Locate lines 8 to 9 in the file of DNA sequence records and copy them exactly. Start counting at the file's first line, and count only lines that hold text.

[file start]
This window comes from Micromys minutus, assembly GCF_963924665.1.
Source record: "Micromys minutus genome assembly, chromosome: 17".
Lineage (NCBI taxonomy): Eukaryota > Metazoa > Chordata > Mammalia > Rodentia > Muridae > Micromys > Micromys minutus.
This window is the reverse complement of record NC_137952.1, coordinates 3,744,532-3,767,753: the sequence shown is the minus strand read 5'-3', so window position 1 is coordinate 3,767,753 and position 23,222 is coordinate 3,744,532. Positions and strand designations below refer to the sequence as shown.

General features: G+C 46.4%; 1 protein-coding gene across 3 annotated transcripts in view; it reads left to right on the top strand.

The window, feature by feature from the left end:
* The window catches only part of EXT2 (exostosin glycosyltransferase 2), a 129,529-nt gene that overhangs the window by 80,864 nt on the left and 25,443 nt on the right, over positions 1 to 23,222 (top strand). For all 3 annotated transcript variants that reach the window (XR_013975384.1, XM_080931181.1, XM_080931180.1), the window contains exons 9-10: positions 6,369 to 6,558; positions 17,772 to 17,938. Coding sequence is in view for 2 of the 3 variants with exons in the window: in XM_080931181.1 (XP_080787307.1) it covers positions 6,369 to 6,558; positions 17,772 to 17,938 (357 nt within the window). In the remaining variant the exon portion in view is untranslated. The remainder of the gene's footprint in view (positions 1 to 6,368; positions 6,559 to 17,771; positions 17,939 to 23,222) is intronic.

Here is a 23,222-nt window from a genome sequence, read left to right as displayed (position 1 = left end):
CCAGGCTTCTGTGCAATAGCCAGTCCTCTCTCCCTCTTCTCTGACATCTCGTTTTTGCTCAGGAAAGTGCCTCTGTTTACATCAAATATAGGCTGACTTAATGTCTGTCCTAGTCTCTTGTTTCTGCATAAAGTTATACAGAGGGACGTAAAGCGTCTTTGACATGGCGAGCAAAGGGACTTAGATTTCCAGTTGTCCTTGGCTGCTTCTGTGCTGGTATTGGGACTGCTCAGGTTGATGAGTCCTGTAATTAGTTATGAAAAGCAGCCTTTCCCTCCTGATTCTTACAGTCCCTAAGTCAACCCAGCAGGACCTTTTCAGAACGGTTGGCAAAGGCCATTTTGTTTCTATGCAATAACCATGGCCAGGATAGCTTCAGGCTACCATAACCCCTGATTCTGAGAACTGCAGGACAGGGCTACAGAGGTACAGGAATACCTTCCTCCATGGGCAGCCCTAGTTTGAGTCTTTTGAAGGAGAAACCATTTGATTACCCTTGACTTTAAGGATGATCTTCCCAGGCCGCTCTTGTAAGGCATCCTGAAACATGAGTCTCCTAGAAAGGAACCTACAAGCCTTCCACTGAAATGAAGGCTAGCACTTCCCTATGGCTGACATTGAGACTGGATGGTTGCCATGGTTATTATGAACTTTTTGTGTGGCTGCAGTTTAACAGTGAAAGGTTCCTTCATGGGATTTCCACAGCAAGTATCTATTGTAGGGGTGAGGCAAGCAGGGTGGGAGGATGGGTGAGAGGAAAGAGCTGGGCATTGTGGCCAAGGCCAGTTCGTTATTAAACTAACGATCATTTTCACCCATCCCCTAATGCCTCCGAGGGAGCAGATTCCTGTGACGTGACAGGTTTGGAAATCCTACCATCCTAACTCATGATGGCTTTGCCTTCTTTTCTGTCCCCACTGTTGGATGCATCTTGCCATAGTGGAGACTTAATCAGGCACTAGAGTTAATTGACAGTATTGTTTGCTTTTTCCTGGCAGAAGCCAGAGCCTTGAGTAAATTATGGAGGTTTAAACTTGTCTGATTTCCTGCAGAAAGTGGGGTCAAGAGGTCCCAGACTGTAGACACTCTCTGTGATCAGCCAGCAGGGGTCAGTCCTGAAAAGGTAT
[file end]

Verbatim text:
Here is a 23,222-nt window from a genome sequence, read left to right as displayed (position 1 = left end):
CCAGGCTTCTGTGCAATAGCCAGTCCTCTCTCCCTCTTCTCTGACATCTCGTTTTTGCTCAGGAAAGTGCCTCTGTTTACATCAAATATAGGCTGACTTAATGTCTGTCCTAGTCTCTTGTTTCTGCATAAAGTTATACAGAGGGACGTAAAGCGTCTTTGACATGGCGAGCAAAGGGACTTAGATTTCCAGTTGTCCTTGGCTGCTTCTGTGCTGGTATTGGGACTGCTCAGGTTGATGAGTCCTGTAATTAGTTATGAAAAGCAGCCTTTCCCTCCTGATTCTTACAGTCCCTAAGTCAACCCAGCAGGACCTTTTCAGAACGGTTGGCAAAGGCCATTTTGTTTCTATGCAATAACCATGGCCAGGATAGCTTCAGGCTACCATAACCCCTGATTCTGAGAACTGCAGGACAGGGCTACAGAGGTACAGGAATACCTTCCTCCATGGGCAGCCCTAGTTTGAGTCTTTTGAAGGAGAAACCATTTGATTACCCTTGACTTTAAGGATGATCTTCCCAGGCCGCTCTTGTAAGGCATCCTGAAACATGAGTCTCCTAGAAAGGAACCTACAAGCCTTCCACTGAAATGAAGGCTAGCACTTCCCTATGGCTGACATTGAGACTGGATGGTTGCCATGGTTATTATGAACTTTTTGTGTGGCTGCAGTTTAACAGTGAAAGGTTCCTTCATGGGATTTCCACAGCAAGTATCTATTGTAGGGGTGAGGCAAGCAGGGTGGGAGGATGGGTGAGAGGAAAGAGCTGGGCATTGTGGCCAAGGCCAGTTCGTTATTAAACTAACGATCATTTTCACCCATCCCCTAATGCCTCCGAGGGAGCAGATTCCTGTGACGTGACAGGTTTGGAAATCCTACCATCCTAACTCATGATGGCTTTGCCTTCTTTTCTGTCCCCACTGTTGGATGCATCTTGCCATAGTGGAGACTTAATCAGGCACTAGAGTTAATTGACAGTATTGTTTGCTTTTTCCTGGCAGAAGCCAGAGCCTTGAGTAAATTATGGAGGTTTAAACTTGTCTGATTTCCTGCAGAAAGTGGGGTCAAGAGGTCCCAGACTGTAGACACTCTCTGTGATCAGCCAGCAGGGGTCAGTCCTGAAAAGGTAT